#RPGaDAY 2016, Day 11: How did the tabletop RPGs you’ve played shape how you play now?

Oh, I love this question (again, supplied from Tracy Barnett): How did the RPGs I've played shape the gamer I am now? It's a different question from the real question for day, "Which gamer most affected the way you play?" But there is a bit of overlap. There are moments in one's gaming life where something clicks and is so profound it changes how you run (or play) the games you enjoy so. Here, I'm thinking about five different games: InSpectres; Buffy, the Vampire Slayer; (a game session of) Shadowrun, 4th Edition; Burning Wheel; and Apocalypse World. Continue reading “#RPGaDAY 2016, Day 11: How did the tabletop RPGs you’ve played shape how you play now?” »...
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#RPGaDAY, Last Year: Day 31 – Favorite RPG

Last year, the final day's question was What is your favorite roleplaying game? My answer was simple: without a doubt, it was Primetime Adventures. Several years ago, we were playing Shadowrun, 4th Edition. We had played four sessions so far, each about four hours long. I was so taken by PTA, I suggested we play the next session using PTA rules. In that two, perhaps three, hour game session, I learned more about the characters in that Shadowrun game than I did in the prior sixteen hours of play. Continue reading “#RPGaDAY, Last Year: Day 31 – Favorite RPG” »...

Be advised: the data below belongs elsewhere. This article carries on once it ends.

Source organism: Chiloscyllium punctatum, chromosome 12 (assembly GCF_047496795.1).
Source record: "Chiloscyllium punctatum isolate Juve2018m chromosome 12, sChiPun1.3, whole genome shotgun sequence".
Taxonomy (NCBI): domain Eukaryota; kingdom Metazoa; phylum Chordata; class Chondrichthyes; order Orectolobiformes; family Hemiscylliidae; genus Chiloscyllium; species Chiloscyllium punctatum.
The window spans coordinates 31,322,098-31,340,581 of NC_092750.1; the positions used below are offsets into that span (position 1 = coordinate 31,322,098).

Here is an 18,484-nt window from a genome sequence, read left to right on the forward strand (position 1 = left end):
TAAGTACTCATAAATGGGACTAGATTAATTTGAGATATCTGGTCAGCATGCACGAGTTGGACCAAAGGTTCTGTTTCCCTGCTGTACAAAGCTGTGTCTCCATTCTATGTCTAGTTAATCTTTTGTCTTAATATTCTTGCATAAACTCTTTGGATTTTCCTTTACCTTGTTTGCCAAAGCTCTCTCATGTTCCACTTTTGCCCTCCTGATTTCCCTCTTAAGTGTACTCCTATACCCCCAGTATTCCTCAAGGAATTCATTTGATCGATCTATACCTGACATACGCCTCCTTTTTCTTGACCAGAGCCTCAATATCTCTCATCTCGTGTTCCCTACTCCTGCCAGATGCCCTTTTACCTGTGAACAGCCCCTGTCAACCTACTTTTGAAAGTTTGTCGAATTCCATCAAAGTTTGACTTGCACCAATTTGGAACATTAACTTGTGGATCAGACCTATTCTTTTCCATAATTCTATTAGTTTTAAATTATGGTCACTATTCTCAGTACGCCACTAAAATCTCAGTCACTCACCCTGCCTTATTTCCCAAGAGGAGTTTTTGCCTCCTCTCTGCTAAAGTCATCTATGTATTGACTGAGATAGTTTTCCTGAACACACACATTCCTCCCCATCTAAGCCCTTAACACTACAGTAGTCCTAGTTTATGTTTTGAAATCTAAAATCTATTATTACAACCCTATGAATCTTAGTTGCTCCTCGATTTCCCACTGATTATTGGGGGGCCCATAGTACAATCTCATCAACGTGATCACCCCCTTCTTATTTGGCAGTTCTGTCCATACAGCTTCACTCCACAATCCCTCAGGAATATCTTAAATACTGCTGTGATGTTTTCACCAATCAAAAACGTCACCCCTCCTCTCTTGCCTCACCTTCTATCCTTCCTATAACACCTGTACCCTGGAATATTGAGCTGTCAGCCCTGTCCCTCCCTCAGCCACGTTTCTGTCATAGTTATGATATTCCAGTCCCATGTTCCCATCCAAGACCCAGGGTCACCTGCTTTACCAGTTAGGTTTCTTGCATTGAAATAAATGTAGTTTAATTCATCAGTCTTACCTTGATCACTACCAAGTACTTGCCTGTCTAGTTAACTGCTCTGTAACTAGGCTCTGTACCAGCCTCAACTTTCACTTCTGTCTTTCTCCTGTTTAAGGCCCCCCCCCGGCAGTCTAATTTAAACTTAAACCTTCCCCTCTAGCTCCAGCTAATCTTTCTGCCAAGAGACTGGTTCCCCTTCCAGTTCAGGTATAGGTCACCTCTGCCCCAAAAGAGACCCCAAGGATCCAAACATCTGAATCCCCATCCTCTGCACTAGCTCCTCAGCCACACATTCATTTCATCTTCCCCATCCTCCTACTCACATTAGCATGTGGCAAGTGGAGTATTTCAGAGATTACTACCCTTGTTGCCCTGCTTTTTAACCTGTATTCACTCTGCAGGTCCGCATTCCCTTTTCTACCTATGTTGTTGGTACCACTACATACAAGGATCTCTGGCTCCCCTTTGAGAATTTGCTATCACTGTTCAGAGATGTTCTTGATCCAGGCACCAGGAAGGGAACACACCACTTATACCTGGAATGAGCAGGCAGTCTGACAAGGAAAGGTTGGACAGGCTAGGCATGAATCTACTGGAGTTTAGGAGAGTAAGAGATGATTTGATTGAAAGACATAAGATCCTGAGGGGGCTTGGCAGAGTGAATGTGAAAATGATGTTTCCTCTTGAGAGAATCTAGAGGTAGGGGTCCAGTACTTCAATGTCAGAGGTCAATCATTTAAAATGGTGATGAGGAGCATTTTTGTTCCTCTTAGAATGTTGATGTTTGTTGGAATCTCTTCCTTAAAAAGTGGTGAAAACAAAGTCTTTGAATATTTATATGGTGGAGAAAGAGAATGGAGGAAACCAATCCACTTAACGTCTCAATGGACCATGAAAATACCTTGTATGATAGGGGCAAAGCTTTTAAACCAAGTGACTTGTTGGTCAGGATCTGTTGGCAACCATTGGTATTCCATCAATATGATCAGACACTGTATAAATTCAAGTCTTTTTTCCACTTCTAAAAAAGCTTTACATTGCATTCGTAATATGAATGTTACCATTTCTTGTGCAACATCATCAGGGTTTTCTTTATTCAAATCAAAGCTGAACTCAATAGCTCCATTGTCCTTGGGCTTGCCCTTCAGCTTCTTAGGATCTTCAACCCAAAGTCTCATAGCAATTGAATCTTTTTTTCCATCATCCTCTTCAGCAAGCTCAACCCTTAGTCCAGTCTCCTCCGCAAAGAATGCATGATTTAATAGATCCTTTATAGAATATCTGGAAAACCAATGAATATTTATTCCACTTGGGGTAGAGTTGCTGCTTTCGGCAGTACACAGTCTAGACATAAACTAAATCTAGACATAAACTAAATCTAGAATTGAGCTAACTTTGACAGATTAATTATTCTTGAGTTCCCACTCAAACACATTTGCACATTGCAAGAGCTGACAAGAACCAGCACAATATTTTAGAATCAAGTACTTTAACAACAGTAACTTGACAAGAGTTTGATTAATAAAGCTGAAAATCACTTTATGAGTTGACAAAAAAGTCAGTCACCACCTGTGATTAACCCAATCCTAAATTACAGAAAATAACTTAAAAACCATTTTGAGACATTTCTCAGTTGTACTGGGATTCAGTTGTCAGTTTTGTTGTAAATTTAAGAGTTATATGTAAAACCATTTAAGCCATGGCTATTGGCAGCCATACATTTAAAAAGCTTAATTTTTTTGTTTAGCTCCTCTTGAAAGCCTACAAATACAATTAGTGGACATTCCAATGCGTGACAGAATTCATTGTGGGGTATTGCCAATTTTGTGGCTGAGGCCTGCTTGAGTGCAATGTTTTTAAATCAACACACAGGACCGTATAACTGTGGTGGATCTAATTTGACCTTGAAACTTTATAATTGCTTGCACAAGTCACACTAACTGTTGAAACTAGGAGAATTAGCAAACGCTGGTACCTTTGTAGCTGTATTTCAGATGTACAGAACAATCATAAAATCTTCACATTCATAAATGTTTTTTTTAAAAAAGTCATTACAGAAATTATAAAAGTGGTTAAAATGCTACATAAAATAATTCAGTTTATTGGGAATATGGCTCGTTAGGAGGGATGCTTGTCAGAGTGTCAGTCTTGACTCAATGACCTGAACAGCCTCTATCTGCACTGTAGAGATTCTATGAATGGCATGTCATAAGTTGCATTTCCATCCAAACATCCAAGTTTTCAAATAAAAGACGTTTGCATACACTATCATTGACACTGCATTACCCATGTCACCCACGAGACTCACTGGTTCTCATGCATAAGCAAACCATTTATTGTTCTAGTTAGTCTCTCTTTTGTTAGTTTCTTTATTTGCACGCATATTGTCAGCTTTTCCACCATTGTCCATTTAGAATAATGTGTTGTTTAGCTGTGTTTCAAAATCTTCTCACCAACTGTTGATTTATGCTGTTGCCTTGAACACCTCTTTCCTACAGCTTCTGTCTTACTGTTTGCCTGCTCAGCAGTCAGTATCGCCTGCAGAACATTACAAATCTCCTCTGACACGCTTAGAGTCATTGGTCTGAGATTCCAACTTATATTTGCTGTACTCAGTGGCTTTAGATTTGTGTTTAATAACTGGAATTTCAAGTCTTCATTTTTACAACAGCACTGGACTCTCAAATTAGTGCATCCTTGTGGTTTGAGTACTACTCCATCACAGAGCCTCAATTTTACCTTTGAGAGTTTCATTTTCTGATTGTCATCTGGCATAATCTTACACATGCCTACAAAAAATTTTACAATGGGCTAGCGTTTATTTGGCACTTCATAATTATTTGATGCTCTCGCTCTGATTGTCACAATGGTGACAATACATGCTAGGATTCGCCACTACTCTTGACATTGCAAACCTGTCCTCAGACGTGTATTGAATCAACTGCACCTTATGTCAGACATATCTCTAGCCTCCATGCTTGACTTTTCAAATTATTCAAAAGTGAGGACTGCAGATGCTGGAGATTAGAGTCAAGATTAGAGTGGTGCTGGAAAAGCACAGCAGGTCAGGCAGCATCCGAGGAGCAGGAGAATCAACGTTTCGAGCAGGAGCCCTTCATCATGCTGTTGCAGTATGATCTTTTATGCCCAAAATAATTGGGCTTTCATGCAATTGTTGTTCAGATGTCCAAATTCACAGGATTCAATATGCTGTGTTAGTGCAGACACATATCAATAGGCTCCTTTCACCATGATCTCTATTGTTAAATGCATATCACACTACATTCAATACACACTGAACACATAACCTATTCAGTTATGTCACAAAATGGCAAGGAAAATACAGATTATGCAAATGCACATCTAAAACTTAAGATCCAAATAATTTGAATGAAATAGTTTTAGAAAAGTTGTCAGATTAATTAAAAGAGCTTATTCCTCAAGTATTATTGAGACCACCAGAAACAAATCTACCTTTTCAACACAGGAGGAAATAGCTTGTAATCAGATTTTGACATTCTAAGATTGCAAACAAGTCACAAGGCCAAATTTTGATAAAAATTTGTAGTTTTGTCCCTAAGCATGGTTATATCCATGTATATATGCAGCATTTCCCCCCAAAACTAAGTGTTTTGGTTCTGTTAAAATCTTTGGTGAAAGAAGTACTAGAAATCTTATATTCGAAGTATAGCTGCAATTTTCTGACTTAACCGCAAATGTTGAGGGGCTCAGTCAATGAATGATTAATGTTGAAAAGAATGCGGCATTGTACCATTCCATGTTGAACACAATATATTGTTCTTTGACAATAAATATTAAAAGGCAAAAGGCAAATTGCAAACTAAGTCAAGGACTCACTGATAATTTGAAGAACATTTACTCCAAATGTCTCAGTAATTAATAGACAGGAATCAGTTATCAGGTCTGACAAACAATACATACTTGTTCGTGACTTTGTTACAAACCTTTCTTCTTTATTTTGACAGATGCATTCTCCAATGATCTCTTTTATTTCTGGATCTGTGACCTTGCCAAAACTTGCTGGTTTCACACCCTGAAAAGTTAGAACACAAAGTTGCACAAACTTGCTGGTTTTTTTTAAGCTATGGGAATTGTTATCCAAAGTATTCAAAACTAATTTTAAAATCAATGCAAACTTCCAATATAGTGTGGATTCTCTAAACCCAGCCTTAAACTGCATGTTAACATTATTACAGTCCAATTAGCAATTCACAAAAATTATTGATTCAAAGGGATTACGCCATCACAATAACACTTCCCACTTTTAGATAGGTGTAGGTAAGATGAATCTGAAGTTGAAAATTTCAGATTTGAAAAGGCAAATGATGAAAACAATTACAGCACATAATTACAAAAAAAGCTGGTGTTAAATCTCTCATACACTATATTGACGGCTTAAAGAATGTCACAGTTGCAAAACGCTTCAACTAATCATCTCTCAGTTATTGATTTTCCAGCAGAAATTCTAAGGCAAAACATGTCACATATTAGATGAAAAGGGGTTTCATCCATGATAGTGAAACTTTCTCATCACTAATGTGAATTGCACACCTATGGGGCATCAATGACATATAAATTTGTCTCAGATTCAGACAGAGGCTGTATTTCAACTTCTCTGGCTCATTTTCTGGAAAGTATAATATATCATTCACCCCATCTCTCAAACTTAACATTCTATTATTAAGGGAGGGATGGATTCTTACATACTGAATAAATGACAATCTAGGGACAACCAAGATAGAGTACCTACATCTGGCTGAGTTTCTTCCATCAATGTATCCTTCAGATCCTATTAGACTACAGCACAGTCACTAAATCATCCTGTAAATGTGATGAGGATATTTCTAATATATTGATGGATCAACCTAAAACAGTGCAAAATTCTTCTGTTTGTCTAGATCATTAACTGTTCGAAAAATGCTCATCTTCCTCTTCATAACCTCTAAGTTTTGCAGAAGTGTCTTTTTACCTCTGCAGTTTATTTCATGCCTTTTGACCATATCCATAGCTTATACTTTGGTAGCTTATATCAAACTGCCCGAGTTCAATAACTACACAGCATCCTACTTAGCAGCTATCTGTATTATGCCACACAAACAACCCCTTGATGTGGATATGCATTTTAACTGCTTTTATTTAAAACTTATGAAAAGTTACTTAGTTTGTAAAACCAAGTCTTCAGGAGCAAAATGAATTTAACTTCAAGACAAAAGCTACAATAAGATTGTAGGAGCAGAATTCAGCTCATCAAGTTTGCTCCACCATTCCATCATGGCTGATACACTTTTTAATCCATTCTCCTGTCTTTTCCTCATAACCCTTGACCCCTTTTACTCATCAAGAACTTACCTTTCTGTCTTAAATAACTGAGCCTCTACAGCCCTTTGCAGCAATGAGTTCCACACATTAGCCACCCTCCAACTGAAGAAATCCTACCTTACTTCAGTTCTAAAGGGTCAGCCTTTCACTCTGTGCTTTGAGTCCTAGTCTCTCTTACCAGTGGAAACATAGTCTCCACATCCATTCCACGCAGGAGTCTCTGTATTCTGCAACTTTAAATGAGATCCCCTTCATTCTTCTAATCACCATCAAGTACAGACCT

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#RPGaDAY2015, Day 25: A Revolutionary Game Mechanic

For my Favorite Revolutionary Game Mechanic, I was planning on writing about Audience Participation rules for Primetime Adventures, but while it's one of my favorite game elements, it hasn't really been added to games that followed its introduction. This is a shame, but I can see how it was forgotten or ignored by later games. Most roleplaying games are thought of as being played in private, around a table or over a virtual tabletop or from the sofa and chairs in the living room. Audience Participation comes in when you're playing Primetime Adventures in public. When a conflict comes up, people watching the game also get a card to vote for which side of the conflict they want to win. ((In earlier editions, they could also get narration rights, too, so they could definitively say what was going on in the conflict's aftermath.)) It's a neat rule that allows for interesting play at game days and conventions. Huh. I guess I...
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